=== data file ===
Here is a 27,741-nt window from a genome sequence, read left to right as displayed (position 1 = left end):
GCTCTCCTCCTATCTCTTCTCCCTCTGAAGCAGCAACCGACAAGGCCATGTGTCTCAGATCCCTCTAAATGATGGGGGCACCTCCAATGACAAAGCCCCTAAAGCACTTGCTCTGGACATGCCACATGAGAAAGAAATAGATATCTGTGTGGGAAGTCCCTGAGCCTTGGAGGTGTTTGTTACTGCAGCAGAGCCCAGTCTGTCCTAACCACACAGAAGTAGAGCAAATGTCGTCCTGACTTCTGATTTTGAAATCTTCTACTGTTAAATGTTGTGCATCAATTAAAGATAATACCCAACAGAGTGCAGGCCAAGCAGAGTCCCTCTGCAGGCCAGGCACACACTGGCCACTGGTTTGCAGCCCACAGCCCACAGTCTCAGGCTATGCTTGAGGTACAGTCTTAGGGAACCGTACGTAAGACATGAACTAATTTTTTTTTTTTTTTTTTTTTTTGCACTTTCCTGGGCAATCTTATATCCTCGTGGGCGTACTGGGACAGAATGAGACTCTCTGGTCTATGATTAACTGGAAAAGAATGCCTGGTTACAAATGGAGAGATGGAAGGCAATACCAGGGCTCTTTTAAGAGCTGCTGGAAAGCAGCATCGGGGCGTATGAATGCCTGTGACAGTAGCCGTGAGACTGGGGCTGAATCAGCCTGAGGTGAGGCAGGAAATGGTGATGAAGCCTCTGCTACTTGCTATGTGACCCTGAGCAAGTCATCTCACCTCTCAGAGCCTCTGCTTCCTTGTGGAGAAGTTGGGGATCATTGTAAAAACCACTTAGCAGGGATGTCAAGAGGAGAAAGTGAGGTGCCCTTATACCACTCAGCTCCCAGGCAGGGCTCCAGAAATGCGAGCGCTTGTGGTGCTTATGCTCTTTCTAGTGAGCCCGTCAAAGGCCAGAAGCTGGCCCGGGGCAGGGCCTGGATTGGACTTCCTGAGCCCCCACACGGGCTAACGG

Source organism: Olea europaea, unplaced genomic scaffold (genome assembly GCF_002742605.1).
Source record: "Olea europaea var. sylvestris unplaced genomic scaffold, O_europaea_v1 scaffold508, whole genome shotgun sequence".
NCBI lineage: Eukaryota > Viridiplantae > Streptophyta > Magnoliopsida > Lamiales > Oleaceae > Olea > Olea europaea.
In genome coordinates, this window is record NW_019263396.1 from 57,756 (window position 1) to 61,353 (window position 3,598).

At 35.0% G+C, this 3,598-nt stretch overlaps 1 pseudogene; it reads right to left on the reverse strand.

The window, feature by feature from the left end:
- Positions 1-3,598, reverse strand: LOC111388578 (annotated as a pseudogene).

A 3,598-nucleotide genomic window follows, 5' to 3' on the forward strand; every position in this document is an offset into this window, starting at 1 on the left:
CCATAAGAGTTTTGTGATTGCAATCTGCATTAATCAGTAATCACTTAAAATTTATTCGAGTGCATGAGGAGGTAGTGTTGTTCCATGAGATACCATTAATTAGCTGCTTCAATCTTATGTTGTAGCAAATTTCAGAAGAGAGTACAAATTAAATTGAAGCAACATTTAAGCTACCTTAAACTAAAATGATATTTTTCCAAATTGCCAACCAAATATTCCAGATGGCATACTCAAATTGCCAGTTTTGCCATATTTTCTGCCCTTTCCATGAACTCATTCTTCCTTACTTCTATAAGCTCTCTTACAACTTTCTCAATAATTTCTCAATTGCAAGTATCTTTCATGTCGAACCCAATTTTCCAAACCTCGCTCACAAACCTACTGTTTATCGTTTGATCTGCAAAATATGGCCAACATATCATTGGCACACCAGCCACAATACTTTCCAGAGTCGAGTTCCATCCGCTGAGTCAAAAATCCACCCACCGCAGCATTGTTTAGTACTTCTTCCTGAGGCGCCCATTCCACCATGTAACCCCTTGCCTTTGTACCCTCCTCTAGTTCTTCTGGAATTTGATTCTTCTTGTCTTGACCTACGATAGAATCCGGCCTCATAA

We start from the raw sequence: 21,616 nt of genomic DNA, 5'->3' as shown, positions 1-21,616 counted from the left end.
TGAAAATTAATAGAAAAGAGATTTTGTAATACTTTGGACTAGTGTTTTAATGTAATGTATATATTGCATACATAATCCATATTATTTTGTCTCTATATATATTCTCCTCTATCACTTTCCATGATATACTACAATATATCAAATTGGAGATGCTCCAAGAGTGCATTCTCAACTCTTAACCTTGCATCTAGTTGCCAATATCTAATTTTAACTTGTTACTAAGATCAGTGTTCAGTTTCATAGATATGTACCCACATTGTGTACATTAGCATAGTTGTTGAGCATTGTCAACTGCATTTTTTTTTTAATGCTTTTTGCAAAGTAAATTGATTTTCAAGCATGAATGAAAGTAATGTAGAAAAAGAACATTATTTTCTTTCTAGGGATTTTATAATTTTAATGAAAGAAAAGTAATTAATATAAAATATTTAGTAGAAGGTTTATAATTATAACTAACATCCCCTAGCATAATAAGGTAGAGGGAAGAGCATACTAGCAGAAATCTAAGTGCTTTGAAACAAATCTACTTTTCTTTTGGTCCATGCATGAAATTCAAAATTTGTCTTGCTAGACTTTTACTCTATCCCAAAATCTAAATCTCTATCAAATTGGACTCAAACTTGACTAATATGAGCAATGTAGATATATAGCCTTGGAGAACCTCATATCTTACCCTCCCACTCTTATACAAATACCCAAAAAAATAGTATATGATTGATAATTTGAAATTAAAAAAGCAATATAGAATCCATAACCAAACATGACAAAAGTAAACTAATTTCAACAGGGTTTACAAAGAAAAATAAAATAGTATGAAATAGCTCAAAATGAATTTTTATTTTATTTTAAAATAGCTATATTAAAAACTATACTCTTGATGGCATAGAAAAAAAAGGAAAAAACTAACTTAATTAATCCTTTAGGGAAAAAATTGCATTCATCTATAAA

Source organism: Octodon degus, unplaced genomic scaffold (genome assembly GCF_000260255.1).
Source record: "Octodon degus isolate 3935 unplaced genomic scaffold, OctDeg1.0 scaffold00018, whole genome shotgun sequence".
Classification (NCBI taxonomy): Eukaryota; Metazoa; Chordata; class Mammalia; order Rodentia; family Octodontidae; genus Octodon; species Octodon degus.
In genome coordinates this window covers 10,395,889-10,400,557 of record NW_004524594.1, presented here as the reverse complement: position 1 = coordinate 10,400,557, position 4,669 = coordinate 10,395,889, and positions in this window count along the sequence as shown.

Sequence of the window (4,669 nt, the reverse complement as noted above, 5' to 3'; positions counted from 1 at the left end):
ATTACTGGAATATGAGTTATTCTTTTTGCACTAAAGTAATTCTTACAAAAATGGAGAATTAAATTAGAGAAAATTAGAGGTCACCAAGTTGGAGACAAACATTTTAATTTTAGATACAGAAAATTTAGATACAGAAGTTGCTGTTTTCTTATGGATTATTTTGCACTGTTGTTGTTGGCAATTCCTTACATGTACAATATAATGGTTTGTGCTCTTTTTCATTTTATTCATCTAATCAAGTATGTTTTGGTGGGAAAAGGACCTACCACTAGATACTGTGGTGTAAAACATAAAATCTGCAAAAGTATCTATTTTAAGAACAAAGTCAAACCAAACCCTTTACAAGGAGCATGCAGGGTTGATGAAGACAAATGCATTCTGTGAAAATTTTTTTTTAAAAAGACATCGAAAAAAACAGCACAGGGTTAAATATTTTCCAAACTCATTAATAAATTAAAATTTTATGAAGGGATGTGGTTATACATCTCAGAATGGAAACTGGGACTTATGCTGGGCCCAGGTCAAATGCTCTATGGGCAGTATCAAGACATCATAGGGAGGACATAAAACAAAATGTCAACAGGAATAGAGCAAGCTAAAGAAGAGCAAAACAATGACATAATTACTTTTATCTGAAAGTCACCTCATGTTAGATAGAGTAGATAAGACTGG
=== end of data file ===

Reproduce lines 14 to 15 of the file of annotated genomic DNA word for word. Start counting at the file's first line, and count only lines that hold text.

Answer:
Source organism: Octodon degus, unplaced genomic scaffold (genome assembly GCF_000260255.1).
Source record: "Octodon degus isolate 3935 unplaced genomic scaffold, OctDeg1.0 scaffold00018, whole genome shotgun sequence".